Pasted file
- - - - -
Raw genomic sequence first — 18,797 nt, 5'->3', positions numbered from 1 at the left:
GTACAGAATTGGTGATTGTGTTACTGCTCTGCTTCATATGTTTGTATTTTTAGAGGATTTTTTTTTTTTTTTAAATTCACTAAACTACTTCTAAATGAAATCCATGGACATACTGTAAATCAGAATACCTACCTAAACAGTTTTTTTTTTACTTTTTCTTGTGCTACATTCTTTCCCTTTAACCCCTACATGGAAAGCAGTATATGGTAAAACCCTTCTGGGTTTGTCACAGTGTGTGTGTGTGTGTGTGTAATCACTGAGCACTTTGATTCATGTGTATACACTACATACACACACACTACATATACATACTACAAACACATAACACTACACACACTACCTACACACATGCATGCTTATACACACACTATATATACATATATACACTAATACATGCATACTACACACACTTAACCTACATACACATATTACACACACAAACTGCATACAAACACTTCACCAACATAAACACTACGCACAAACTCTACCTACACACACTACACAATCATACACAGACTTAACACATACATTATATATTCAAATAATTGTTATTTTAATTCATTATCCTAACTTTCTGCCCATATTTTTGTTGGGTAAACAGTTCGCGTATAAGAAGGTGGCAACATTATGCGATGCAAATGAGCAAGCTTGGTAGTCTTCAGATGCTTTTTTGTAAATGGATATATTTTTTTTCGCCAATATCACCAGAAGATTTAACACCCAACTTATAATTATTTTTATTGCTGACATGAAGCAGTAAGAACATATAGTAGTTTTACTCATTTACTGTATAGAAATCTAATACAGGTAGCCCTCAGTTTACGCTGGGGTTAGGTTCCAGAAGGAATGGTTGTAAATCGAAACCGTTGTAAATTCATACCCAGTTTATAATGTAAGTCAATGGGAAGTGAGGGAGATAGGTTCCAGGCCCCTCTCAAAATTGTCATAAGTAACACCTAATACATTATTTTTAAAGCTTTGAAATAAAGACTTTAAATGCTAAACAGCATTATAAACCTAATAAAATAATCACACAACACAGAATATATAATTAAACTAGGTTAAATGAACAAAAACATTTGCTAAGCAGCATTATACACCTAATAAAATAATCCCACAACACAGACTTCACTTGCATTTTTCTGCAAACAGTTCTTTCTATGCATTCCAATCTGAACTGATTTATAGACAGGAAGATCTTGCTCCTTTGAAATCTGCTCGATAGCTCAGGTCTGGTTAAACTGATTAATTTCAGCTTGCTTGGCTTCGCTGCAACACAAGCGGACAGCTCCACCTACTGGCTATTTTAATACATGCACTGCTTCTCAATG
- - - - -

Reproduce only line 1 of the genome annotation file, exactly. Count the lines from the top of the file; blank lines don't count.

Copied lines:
Raw genomic sequence first — 18,797 nt, 5'->3', positions numbered from 1 at the left: